Wednesday, September 26, 2012

bike repair in Malmo - Part Two - "the cycle kitchen"


if you missed the exciting beginning of the story of the flat tire, here's Part One.


Part Two:

so the all day conference on Monday ended at 17.30 and I hopped on the train in Hyllie (by the way, it's not pronounced "hill e" as I was saying for the first few days when I arrived here in Malmo.  it's actually pronounced "hill you" in a kind of french manner where they roll the tongue during the you part).  I was home in less than 35 minutes after a quick train ride and a quick bus trip.  the transport was free because the conference gives every participant a 72 hour free public transportation card!  imagine that... the conference you are attending in a city offers a free method to use public transportation.  what a nice idea... thanks Malmo!
now a hub for local non profits in Malmo, including cykelkoket, the cycle kitchen
Stapelbaddsparken building (underneath where ships were pushed out to sea from the shipbuilding port, Dockan) is now a hub for local non profits in Malmo, including cykelkoket, the cycle kitchen
I was home just past 18.00 and the cycle kitchen was open until 21.00.  I hopped on my bike with the wheel in my hand and pedaled over (five minute trip from northern Vastra Hamnen to Stapelsbaddsparken) to the center of what was once one of the largest ship building areas in the world.  this area (also located north of the city center) is in Dockan, on the edge of what is now called Vastra Hamnen (western harbor).  this used to be the home of Kockums, the center of the shipbuilding universe for much of the 20th century.  they don't make ships here any more, but guess what they currently make.  that's right: wind turbines!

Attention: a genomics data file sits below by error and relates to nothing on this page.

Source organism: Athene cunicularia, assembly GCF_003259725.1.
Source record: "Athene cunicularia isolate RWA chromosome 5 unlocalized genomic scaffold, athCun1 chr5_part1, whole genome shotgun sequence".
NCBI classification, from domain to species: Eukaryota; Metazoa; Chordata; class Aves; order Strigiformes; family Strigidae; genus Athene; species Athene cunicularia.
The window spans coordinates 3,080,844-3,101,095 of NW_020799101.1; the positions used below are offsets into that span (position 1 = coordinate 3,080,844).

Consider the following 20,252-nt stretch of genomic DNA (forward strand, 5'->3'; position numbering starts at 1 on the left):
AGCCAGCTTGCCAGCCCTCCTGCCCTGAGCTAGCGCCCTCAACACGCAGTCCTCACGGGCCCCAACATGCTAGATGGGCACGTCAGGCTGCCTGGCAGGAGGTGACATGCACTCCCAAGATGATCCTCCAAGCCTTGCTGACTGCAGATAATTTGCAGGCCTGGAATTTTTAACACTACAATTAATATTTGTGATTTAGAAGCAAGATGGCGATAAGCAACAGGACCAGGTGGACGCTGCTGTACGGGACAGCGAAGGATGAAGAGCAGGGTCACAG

bike repair space in Dockan, Malmo
cykelkoket (the cycle kitchen) in Dockan where free tool time combined with volunteer bike experts leads to an amazing experience
the building is sloped from about 5 meters to nothing where it meets the ground at the new skate park and served as the location where giant ships were pushed into the ocean when this area was a shipbuilding hub.  the area below the slope has been converted from a workers area for Dockan into an incubator/ center for local non profits (called Stapelbaddsparken) including cykelkoket (the bike kitchen).
area for relaxation and computer/ art work in cycle kitchen in Dockan
"creative space" in cykelkoket which sits immediately adjacent to the bike repair area.  looks like a great spot for lounging when there are no bikes being fixed.  it was empty when I was there because everyone in the shop was working on bikes or bike parts.
I arrived at the bike kitchen and went down some stairs into the depths.  I talked with a very nice guy about my situation.  he told me all of the tools were free to borrow and he would help me if I needed it.  as it would turn out, I needed help and about two hours to get to the bottom of this seemingly simple flat tire...
Swedish military bike in progress
work being done to fix up a Swedish military bike which are surprisingly common in Malmo.  the guy fixing it up comes to cykelkoket every monday night to work on it.  he bought it on Craigslist.  he was riding it around the city with no brakes for awhile.
Bert (Bertil), who helped me off and on for the entire time I was in the shop, is a volunteer at the kitchen.  I asked him how it worked and he said basically some people pass away without a will or relatives and their money goes to the state.  the state divides the money into a wide range of non profit organizations that help people in communities.  the cycle kitchen is one of those organizations.  it uses the money from the state to pay to rent the space, keep the lights on, and buy tools as necessary.  all of the people working in the shop are volunteers.  pretty neat!  Bert said that there are other cycle kitchens opening up around Skane (southern Sweden) including places like Goteborg (the second largest city in Sweden).